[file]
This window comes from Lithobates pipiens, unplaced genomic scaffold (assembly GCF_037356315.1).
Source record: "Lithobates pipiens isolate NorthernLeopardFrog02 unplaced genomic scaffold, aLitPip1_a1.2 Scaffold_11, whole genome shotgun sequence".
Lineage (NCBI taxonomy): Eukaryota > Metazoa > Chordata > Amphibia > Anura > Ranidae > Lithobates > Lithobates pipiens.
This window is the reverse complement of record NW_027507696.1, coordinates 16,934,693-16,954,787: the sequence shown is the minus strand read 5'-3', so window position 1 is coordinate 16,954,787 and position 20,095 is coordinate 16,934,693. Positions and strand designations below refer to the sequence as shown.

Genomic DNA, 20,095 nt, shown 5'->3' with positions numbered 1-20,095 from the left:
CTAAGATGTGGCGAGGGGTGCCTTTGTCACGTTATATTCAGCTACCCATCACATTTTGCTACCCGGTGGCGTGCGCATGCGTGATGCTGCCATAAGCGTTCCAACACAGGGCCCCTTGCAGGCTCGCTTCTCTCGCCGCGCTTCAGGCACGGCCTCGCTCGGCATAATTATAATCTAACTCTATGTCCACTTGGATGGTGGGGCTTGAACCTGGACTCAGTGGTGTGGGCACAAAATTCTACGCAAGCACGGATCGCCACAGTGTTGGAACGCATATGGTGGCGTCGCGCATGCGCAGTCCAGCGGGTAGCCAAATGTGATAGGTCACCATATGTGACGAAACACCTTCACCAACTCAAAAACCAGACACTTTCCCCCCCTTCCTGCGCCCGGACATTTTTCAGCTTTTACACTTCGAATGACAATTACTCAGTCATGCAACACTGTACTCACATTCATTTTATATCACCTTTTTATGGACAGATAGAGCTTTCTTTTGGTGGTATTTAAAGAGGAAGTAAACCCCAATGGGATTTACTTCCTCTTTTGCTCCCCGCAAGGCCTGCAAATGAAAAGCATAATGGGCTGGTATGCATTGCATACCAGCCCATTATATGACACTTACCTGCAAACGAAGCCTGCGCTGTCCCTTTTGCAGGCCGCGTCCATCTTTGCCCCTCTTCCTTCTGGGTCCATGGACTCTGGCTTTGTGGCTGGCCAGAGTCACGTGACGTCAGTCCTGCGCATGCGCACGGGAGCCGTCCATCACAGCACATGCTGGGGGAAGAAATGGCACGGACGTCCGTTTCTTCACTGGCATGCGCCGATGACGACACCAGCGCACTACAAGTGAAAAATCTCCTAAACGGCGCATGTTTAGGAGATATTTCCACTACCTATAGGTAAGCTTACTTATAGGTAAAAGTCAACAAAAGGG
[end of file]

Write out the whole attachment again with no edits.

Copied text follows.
This window comes from Lithobates pipiens, unplaced genomic scaffold (assembly GCF_037356315.1).
Source record: "Lithobates pipiens isolate NorthernLeopardFrog02 unplaced genomic scaffold, aLitPip1_a1.2 Scaffold_11, whole genome shotgun sequence".
Lineage (NCBI taxonomy): Eukaryota > Metazoa > Chordata > Amphibia > Anura > Ranidae > Lithobates > Lithobates pipiens.
This window is the reverse complement of record NW_027507696.1, coordinates 16,934,693-16,954,787: the sequence shown is the minus strand read 5'-3', so window position 1 is coordinate 16,954,787 and position 20,095 is coordinate 16,934,693. Positions and strand designations below refer to the sequence as shown.

Genomic DNA, 20,095 nt, shown 5'->3' with positions numbered 1-20,095 from the left:
CTAAGATGTGGCGAGGGGTGCCTTTGTCACGTTATATTCAGCTACCCATCACATTTTGCTACCCGGTGGCGTGCGCATGCGTGATGCTGCCATAAGCGTTCCAACACAGGGCCCCTTGCAGGCTCGCTTCTCTCGCCGCGCTTCAGGCACGGCCTCGCTCGGCATAATTATAATCTAACTCTATGTCCACTTGGATGGTGGGGCTTGAACCTGGACTCAGTGGTGTGGGCACAAAATTCTACGCAAGCACGGATCGCCACAGTGTTGGAACGCATATGGTGGCGTCGCGCATGCGCAGTCCAGCGGGTAGCCAAATGTGATAGGTCACCATATGTGACGAAACACCTTCACCAACTCAAAAACCAGACACTTTCCCCCCCTTCCTGCGCCCGGACATTTTTCAGCTTTTACACTTCGAATGACAATTACTCAGTCATGCAACACTGTACTCACATTCATTTTATATCACCTTTTTATGGACAGATAGAGCTTTCTTTTGGTGGTATTTAAAGAGGAAGTAAACCCCAATGGGATTTACTTCCTCTTTTGCTCCCCGCAAGGCCTGCAAATGAAAAGCATAATGGGCTGGTATGCATTGCATACCAGCCCATTATATGACACTTACCTGCAAACGAAGCCTGCGCTGTCCCTTTTGCAGGCCGCGTCCATCTTTGCCCCTCTTCCTTCTGGGTCCATGGACTCTGGCTTTGTGGCTGGCCAGAGTCACGTGACGTCAGTCCTGCGCATGCGCACGGGAGCCGTCCATCACAGCACATGCTGGGGGAAGAAATGGCACGGACGTCCGTTTCTTCACTGGCATGCGCCGATGACGACACCAGCGCACTACAAGTGAAAAATCTCCTAAACGGCGCATGTTTAGGAGATATTTCCACTACCTATAGGTAAGCTTACTTATAGGTAAAAGTCAACAAAAGGG